"He came to His own, and His own did not receive Him" (John 1:11).
Imagine a family reunion after 2000 years. The thrilling anticipation of
bonding. Connecting all the dots of your origin and history. Healing,
strengthening, and enriching your born identity. You had always heard about
them, but now you will actually see your relatives. You will find a strong
resemblance, and a common thread that runs through your histories. To
witness such an encounter with your past is truly a miracle.
Israel is the home of such a miracle - the biggest family reunion ever.
Jews are returning from exile worldwide. It is a wonderful thing.
Yet despite the excitement, the return of exiles to the Land has also been
a source of social, cultural, and racial clashes. Such has been the weaving
of Ethiopian Jewry back into the fabric of Israeli Society.
The return of the last remaining community of Israel from the soil of
Africa started in the late 1970s and still continues today. The Jews of
Ethiopia have realized their long-awaited dream of coming to the Promised
Land according to the promises of God through the mouth of great prophets.
Today they number around 140,000 in Israel. But the Ethio-Israeli community
has not seen the promises fully come to pass. While thankful to be
with fellow Israelis they are not happy with the discrimination
and racism that they have experienced in many pockets of society.
Two generations protesting
Discrimination and lack of acceptance toward their very own Jewish
Ethiopian brothers has caused great offence to the story of God's
redemption of Israel. This condition of inequality has crept into Israeli
society at large, even affecting government institutions. This
discrimination was largely hidden for the last 30 years, with only minor
and ineffective demonstrations and appeals. Due to the meek and humble
character of the Ethio-Israeli community, empty promises from prime
ministers and leaders were taken at face value. But now that has changed.
Volcanic anger and frustration erupted into violent demonstrations in early
May when a video went viral. The video showed an innocent Ethio-Israeli IDF
soldier in uniform, being brutally beaten by police for no specific reason.
The video did not leave any room for doubt about discrimination targeted at
Ethio-Israelis. Apparently this is not an isolated event but something many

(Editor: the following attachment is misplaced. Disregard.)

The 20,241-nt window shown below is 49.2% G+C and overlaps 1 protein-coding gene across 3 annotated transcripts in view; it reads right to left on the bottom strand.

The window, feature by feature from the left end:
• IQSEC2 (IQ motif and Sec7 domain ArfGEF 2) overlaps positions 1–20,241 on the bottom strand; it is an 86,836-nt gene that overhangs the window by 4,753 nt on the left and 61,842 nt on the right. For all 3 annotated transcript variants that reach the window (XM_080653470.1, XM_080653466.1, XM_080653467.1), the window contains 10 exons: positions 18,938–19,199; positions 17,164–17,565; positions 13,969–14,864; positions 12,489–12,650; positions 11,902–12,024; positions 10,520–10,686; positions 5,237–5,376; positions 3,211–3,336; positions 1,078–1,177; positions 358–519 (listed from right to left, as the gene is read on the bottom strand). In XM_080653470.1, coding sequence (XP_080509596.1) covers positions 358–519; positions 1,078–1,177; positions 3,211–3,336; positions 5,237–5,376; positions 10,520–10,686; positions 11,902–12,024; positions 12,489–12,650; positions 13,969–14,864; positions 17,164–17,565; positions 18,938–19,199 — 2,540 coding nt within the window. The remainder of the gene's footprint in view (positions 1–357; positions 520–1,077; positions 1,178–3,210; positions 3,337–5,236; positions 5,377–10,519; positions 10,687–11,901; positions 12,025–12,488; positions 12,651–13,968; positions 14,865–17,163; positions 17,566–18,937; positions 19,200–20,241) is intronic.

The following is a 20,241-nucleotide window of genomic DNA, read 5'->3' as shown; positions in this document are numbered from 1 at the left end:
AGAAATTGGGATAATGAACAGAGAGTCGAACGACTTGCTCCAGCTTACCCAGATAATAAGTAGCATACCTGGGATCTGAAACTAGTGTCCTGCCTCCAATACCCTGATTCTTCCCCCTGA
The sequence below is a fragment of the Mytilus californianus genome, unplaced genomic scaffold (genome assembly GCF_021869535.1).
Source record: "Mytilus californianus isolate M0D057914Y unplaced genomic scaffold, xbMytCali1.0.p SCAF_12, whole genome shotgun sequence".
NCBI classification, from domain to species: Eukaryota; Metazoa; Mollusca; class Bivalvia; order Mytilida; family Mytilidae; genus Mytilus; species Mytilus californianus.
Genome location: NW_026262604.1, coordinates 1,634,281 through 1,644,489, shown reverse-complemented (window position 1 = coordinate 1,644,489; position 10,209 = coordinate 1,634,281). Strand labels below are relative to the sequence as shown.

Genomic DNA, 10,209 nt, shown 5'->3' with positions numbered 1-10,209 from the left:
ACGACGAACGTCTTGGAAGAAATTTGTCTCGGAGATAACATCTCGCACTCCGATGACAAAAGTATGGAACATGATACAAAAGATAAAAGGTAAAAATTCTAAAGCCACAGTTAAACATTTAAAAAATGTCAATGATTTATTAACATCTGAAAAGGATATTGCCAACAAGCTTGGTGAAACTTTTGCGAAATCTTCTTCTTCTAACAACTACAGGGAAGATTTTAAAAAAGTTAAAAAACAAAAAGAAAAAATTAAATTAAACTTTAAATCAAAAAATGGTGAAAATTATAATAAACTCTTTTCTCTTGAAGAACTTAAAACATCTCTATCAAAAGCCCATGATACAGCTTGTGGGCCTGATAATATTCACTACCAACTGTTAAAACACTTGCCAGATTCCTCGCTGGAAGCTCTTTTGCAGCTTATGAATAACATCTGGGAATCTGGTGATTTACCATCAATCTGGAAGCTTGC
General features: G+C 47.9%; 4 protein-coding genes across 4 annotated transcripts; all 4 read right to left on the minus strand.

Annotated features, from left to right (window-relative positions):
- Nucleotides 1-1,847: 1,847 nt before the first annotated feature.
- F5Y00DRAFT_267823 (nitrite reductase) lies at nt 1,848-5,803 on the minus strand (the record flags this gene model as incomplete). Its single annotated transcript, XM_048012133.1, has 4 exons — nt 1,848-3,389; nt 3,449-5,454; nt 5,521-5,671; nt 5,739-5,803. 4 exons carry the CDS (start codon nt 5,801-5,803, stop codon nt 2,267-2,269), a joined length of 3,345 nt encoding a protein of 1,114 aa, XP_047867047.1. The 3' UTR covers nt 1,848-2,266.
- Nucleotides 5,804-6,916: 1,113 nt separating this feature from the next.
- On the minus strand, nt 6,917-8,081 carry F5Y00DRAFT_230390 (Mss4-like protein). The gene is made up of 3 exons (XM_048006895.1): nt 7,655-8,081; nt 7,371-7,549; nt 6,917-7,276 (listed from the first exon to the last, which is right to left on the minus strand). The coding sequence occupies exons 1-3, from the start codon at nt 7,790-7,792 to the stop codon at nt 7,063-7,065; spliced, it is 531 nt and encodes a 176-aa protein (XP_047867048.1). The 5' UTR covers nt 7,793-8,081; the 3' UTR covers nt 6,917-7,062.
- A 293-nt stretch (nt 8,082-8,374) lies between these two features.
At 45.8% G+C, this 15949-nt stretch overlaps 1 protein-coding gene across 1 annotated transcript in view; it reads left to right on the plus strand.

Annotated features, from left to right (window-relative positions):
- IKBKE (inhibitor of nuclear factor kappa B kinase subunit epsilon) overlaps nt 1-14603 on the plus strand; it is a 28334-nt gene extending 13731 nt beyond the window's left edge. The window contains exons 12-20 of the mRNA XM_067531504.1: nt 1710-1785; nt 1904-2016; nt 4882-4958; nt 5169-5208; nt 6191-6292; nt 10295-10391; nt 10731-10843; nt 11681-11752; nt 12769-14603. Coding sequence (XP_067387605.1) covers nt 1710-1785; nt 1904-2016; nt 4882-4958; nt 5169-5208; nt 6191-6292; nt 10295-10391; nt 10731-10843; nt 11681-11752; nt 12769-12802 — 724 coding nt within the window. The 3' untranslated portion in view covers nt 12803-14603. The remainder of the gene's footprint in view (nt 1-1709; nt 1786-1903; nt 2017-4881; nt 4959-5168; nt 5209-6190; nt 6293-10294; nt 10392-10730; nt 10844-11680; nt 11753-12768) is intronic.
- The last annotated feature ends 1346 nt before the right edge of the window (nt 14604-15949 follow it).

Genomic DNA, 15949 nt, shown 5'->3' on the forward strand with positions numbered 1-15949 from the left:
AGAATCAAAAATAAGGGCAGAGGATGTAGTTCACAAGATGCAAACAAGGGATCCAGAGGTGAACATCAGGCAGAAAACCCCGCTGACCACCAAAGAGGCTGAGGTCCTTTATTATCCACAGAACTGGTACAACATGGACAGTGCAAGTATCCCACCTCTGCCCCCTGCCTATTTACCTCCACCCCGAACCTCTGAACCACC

young Israeli Ethiopians have experienced at the hands of police. Perhaps
it is not a coincidence that 40% of juvenile jail inmates in Israel are
Protest sign: Our hope is lost.
We are not free in our own land.
What makes this wave of demonstrations different is that it is coming from
the younger generation - many of whom were born in Israel. The racism,
discrimination, and derogatory remarks towards the Ethiopians have
continued into the next generation - a generation that will not allow
themselves to be gullibly reassured by lip service of politicians.
The discrimination is not just from the police. It is present in numerous
places including some schools who refuse to receive Ethiopian pupils, some
employers who discriminate and some neighborhoods which have not allowed
Ethiopians to buy or rent homes.
The police chief has fired the officers in the video, and he also called to
open all the files of incarcerated Ethiopian juveniles. This is a step
toward righting the wrongs, but the journey towards equality is going to be
Protest blocking main artery
highway of Tel Aviv
Looking back at the history of our nation, there was a time such as this.
The whole camp of Israel was stopped in their journey towards the Promised
Land when: "Miriam and Aaron spoke against Moses because of the
Ethiopian woman whom he had married ... So the anger of the LORD was
aroused against them, and He departed" (Numbers 12:9). God saw this
arrogance of heart and He departed from their midst. They could not move
forward. God feels strongly about discrimination and racism.
The family reunion born in the heart of God was not meant to end in
debasing one another. Quite the opposite, it is Israel's irrevocable
calling to be a brotherhood nation that is diverse but unified in the
loving heart of the Father. Maybe this can only happen fully when all
Israel receives the One who "came to His own ..."
"That they all may call on the name of the LORD, to serve Him with one
accord. From beyond the rivers of Ethiopia my worshipers, the daughter of
my dispersed ones, shall bring My offering" (Zephaniah 3:9-10).